Consumers Want More Digital Experiences. Here's the Science Behind Why.

Consumers Want More Digital Experiences. Here's the Science Behind Why.

Charles Keenan

Charles Keenan

Charles Keenan has written about payments since joining the American Banker as a staff reporter in 1997, a time when automated teller machines were appearing just about everywhere but people’s living rooms thanks to the relaxation of surcharging rules.

More Info

For all the talk of digital banking, it's still early days for most financial institutions (FIs). After all, anything more than a basic task usually requires a call to customer service or a trip to a branch.

But as consumer expectations continue to rise, buoyed by the retail experience in other sectors, banks will need to master increasingly complex queries on these channels in the years to come.

In one sense, FIs have the wind at their backs, with people flocking to digital channels. About 63 percent of consumers are using banking apps to access their information on their mobile device, according to TSYS' 2017 U.S. Consumer Payment Study. Those using the apps a few times a month or weekly have increased to 63 percent, up from 46 percent in 2015.

Consumer expectations continue to rise

Yet the heavy lifting lies ahead for banks. Handling the top-10 basic consumer intents is now a minimum requirement of doing business, noted Rurik Bradbury, global head of communications and research at LivePerson Inc., which sells messaging solutions. These basic tasks include checking a balance, paying a bill or transferring money.

Now it's time for banks to deliver on the next 90 requests, such as disputing transactions, activating a card, changing a PIN and originating a loan. Being able to handle these tasks digitally would save banks in labor costs by covering the vast majority of intents, Bradbury estimated.

The 'why' behind digital

Success in the digital world is defined by more than convenience. The roots of satisfaction run much deeper, noted Liraz Margalit, a web psychologist and head of behavioral research at Clicktale, which helps retailers perform analytics on browsing patterns to make improvements in the experience.

"One of the basic human needs is to feel in control," Margalit said. "If I'm sending you a message, you don't have to reply right away. You can edit it. You can choose when to read it at what time of day. You control the time and context."

"Once we get used to this type of control, we cannot go back," Margalit added. "The brain has made a new association and has changed its wiring."

Smartphones have been an integral part of this rewiring. "Mobile has become not only a part of our lives, but also a part of us," Margalit said. "Mobile is more emotional, because mobile is actually an extension of our bodies. We know that mobile for us is our connection to a social world."

Be where the consumers are

Against this backdrop, it's important for banks to sell where the buyers are and make the products easy to use, noted Julien Courbe, U.S. asset management advisory leader at PwC. "For banks to be successful, the first thing is convenience and user experience," he said. It's about creating "an individualized and personalized delivery for customers that makes it a very intuitive experience."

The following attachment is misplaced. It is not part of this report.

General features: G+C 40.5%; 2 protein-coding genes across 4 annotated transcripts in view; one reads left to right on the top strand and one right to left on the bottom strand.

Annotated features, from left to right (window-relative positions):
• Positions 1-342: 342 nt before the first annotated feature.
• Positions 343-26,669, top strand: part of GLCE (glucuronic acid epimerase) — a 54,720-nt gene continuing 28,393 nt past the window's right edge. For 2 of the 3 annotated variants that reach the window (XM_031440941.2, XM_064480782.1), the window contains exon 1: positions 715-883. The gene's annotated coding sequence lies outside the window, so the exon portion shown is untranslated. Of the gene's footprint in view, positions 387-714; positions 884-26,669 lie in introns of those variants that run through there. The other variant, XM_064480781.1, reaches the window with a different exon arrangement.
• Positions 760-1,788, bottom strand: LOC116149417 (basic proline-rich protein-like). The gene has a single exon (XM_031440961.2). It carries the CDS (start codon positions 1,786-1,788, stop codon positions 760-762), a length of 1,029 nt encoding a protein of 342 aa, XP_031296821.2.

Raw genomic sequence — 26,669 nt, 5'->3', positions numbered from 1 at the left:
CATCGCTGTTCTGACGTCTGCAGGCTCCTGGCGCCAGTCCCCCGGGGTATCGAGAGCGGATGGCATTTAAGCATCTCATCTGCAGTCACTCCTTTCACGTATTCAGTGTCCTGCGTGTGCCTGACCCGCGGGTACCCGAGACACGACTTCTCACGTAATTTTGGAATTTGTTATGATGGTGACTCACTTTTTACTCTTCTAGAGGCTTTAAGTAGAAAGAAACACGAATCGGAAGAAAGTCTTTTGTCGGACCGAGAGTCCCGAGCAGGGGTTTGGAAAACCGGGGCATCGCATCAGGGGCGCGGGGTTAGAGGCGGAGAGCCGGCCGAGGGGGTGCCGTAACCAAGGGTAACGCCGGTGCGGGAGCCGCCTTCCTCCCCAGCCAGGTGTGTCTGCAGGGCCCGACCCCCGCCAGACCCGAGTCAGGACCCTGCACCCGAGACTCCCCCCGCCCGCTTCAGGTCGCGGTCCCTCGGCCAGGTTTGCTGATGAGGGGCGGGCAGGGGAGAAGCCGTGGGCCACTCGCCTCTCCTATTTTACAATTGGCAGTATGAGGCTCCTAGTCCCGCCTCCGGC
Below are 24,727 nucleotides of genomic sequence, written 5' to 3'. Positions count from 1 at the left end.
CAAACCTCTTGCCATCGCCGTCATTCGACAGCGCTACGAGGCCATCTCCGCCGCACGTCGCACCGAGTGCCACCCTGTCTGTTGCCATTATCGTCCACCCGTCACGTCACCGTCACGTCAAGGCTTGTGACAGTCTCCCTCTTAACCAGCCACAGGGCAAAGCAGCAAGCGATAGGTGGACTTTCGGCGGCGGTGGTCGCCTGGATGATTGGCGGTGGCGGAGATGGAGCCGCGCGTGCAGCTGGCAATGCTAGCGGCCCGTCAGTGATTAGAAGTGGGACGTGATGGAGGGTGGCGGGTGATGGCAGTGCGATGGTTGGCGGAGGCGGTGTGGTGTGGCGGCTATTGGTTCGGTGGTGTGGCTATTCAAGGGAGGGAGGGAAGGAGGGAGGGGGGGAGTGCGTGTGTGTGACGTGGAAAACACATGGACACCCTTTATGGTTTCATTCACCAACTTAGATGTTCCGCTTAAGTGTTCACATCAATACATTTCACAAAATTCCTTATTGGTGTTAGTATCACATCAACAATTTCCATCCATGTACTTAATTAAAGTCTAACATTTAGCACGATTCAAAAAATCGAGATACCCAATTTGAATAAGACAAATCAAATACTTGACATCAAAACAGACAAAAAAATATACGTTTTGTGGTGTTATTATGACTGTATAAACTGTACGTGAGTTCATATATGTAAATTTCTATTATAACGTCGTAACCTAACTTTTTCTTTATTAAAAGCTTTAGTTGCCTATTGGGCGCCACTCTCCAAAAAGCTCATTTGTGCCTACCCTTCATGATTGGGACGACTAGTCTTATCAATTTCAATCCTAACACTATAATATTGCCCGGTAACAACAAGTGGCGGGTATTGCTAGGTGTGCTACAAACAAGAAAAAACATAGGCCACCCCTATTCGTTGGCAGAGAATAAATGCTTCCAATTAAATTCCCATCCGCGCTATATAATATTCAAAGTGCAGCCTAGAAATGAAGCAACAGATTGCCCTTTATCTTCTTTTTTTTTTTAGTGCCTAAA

Digital Body Language

LivePerson helps banks manage chatbots, using artificial intelligence to analyze text and offer automated responses. Royal Bank of Scotland (RBS), its client, uses software that pulls in human agents when needed.

"The next frontier is conversational business," LivePerson's Bradbury said. "Chatbots handle everything they are able to, but then seamlessly hand over a conversation to a human agent if they don’t understand or can't perform a task."

Banks can also use metrics to monitor and use the data to improve the experience, Margalit added. Clicktale, which serves large retailers such as Walmart and financial institutions such as RBS, uses data to categorize a visitor's behavior. Metrics such as cursor location, the scrolling speed and the time between clicks all give clues on user intent, information that Clicktale categorizes into one of five behavioral patterns: goal-oriented, disoriented, mindful, lack of interest and exploratory.

For example, goal-oriented shoppers know what they want, and shouldn't be interrupted with pop-up coupons. Let them shop. "There are some behavioral patterns that users use to communicate their intent," Margalit said. "This is their digital body language."

For banks, understanding that language and building loyalty in the digital realm gets back to business basics about serving the customer.

"The days of analog banking are long behind us," Bradbury said. "Digital is built around customers' convenience — and not the brand's."

The statements and opinions of the writer do not necessarily reflect those of TSYS.

Other Articles by Charles

Charles Keenan

Charles Keenan has written about payments since joining the American Banker as a staff reporter in 1997, a time when automated teller machines were appearing just about everywhere but people’s living rooms thanks to the relaxation of surcharging rules.

His work at the American Banker included writing about credit and debit cards, merchant processing, and bank stocks. He later freelanced for the Banker and industry publications such as Banking Strategies, Bank Director, Community Banker, and U.S. Banker. He also writes about investing, insurance and health care, and is based in Los Angeles.

Share this story via email or social networks